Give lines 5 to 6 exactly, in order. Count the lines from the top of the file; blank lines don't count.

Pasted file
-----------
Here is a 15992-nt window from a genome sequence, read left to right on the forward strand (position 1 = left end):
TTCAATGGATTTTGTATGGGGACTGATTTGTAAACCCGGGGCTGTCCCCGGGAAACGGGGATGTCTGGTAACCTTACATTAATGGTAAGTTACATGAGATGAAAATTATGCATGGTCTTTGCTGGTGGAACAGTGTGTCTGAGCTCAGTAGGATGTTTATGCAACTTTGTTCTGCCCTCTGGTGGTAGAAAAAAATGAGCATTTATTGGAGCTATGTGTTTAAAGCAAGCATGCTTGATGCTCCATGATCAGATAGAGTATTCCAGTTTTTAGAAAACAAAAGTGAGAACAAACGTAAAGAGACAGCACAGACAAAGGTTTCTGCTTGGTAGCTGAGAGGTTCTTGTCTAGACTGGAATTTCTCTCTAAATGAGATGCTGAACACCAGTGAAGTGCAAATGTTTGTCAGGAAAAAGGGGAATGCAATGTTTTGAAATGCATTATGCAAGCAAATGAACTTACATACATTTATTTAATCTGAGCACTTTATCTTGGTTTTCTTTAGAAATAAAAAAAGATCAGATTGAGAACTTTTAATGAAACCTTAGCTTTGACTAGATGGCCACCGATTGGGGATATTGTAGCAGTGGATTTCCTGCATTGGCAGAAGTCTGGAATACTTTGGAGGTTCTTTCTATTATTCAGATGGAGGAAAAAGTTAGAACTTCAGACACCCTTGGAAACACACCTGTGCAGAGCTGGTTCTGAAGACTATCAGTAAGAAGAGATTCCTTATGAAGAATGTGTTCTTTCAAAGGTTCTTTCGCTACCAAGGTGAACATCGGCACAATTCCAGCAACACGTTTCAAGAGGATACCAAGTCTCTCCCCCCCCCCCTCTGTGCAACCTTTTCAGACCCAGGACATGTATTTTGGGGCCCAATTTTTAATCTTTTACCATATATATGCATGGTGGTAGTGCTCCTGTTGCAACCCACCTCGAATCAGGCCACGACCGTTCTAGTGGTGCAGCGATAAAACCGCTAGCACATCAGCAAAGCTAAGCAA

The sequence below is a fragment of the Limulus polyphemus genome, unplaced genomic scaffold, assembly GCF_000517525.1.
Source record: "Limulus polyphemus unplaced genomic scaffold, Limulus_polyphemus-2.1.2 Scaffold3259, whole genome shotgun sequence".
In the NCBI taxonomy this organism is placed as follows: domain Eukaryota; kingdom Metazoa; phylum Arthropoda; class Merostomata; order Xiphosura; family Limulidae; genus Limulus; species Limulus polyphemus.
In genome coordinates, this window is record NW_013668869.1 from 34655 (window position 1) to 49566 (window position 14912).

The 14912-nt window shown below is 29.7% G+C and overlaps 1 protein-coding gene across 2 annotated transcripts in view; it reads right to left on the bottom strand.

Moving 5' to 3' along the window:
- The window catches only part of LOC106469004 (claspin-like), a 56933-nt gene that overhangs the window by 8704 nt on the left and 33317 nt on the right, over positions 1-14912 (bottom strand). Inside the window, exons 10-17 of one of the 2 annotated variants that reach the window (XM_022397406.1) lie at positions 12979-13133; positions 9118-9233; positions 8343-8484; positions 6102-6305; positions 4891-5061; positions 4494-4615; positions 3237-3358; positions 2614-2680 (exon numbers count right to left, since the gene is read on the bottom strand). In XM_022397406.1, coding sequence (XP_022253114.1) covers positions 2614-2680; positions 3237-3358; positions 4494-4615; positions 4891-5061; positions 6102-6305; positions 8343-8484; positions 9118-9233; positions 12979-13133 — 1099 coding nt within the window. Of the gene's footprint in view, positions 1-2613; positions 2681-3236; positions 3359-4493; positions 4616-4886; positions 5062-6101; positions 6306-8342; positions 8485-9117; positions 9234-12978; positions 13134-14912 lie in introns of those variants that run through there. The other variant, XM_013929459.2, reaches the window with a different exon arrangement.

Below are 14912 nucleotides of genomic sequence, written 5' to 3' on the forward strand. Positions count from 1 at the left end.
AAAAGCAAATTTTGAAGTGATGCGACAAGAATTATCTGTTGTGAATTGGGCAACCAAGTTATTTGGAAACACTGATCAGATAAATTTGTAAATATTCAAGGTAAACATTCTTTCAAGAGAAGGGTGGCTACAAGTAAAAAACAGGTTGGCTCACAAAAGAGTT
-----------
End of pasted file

In the NCBI taxonomy this organism is placed as follows: domain Eukaryota; kingdom Metazoa; phylum Arthropoda; class Merostomata; order Xiphosura; family Limulidae; genus Limulus; species Limulus polyphemus.
In genome coordinates, this window is record NW_013668869.1 from 34655 (window position 1) to 49566 (window position 14912).